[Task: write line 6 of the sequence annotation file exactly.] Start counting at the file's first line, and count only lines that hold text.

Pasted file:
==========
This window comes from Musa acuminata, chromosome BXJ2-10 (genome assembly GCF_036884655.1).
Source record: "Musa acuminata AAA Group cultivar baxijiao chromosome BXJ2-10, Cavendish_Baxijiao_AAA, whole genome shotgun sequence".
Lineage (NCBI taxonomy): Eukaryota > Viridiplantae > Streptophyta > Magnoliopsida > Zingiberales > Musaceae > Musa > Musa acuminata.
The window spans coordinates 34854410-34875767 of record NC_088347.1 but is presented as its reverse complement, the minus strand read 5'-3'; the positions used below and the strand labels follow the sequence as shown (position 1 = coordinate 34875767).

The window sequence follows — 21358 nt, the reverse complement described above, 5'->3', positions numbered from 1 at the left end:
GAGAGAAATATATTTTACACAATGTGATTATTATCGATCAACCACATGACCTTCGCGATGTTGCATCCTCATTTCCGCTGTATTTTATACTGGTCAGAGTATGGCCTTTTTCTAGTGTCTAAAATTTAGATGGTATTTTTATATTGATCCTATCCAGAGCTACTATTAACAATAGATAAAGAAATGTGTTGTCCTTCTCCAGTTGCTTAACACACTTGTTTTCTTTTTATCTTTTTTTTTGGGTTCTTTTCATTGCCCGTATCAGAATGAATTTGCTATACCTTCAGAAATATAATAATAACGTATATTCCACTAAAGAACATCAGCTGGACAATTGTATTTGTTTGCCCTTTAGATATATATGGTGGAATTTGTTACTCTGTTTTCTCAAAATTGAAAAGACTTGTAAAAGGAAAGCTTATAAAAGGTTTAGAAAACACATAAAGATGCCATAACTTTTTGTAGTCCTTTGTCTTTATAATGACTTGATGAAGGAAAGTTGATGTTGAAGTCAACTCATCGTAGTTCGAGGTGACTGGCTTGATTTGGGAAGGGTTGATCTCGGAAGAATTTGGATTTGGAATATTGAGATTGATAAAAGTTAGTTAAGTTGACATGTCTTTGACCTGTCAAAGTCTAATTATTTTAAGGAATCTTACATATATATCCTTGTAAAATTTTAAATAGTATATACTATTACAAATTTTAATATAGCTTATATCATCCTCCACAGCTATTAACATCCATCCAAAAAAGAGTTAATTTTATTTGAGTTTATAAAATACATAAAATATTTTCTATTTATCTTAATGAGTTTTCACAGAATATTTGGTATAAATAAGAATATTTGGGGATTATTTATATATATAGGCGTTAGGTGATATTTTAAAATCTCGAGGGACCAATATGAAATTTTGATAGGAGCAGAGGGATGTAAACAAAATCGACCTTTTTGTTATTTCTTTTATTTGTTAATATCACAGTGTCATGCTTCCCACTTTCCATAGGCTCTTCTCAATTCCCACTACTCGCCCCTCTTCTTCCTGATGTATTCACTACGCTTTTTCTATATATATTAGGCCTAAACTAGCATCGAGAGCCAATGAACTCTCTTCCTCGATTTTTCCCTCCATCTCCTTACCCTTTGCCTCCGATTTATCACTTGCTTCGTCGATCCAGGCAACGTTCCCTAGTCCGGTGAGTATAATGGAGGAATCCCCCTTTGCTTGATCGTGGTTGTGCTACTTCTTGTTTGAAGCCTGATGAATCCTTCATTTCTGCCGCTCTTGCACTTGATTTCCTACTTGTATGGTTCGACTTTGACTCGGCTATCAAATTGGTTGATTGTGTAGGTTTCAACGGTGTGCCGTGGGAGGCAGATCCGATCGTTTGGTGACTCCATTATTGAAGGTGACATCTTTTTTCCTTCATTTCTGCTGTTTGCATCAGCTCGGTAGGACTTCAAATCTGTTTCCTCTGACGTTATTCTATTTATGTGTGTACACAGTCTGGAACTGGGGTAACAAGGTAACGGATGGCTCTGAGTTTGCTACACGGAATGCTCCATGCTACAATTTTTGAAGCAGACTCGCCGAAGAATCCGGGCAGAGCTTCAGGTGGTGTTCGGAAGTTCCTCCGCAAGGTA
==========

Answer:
GAGAGAAATATATTTTACACAATGTGATTATTATCGATCAACCACATGACCTTCGCGATGTTGCATCCTCATTTCCGCTGTATTTTATACTGGTCAGAGTATGGCCTTTTTCTAGTGTCTAAAATTTAGATGGTATTTTTATATTGATCCTATCCAGAGCTACTATTAACAATAGATAAAGAAATGTGTTGTCCTTCTCCAGTTGCTTAACACACTTGTTTTCTTTTTATCTTTTTTTTTGGGTTCTTTTCATTGCCCGTATCAGAATGAATTTGCTATACCTTCAGAAATATAATAATAACGTATATTCCACTAAAGAACATCAGCTGGACAATTGTATTTGTTTGCCCTTTAGATATATATGGTGGAATTTGTTACTCTGTTTTCTCAAAATTGAAAAGACTTGTAAAAGGAAAGCTTATAAAAGGTTTAGAAAACACATAAAGATGCCATAACTTTTTGTAGTCCTTTGTCTTTATAATGACTTGATGAAGGAAAGTTGATGTTGAAGTCAACTCATCGTAGTTCGAGGTGACTGGCTTGATTTGGGAAGGGTTGATCTCGGAAGAATTTGGATTTGGAATATTGAGATTGATAAAAGTTAGTTAAGTTGACATGTCTTTGACCTGTCAAAGTCTAATTATTTTAAGGAATCTTACATATATATCCTTGTAAAATTTTAAATAGTATATACTATTACAAATTTTAATATAGCTTATATCATCCTCCACAGCTATTAACATCCATCCAAAAAAGAGTTAATTTTATTTGAGTTTATAAAATACATAAAATATTTTCTATTTATCTTAATGAGTTTTCACAGAATATTTGGTATAAATAAGAATATTTGGGGATTATTTATATATATAGGCGTTAGGTGATATTTTAAAATCTCGAGGGACCAATATGAAATTTTGATAGGAGCAGAGGGATGTAAACAAAATCGACCTTTTTGTTATTTCTTTTATTTGTTAATATCACAGTGTCATGCTTCCCACTTTCCATAGGCTCTTCTCAATTCCCACTACTCGCCCCTCTTCTTCCTGATGTATTCACTACGCTTTTTCTATATATATTAGGCCTAAACTAGCATCGAGAGCCAATGAACTCTCTTCCTCGATTTTTCCCTCCATCTCCTTACCCTTTGCCTCCGATTTATCACTTGCTTCGTCGATCCAGGCAACGTTCCCTAGTCCGGTGAGTATAATGGAGGAATCCCCCTTTGCTTGATCGTGGTTGTGCTACTTCTTGTTTGAAGCCTGATGAATCCTTCATTTCTGCCGCTCTTGCACTTGATTTCCTACTTGTATGGTTCGACTTTGACTCGGCTATCAAATTGGTTGATTGTGTAGGTTTCAACGGTGTGCCGTGGGAGGCAGATCCGATCGTTTGGTGACTCCATTATTGAAGGTGACATCTTTTTTCCTTCATTTCTGCTGTTTGCATCAGCTCGGTAGGACTTCAAATCTGTTTCCTCTGACGTTATTCTATTTATGTGTGTACACAGTCTGGAACTGGGGTAACAAGGTAACGGATGGCTCTGAGTTTGCTACACGGAATGCTCCATGCTACAATTTTTGAAGCAGACTCGCCGAAGAATCCGGGCAGAGCTTCAGGTGGTGTTCGGAAGTTCCTCCGCAAGGTA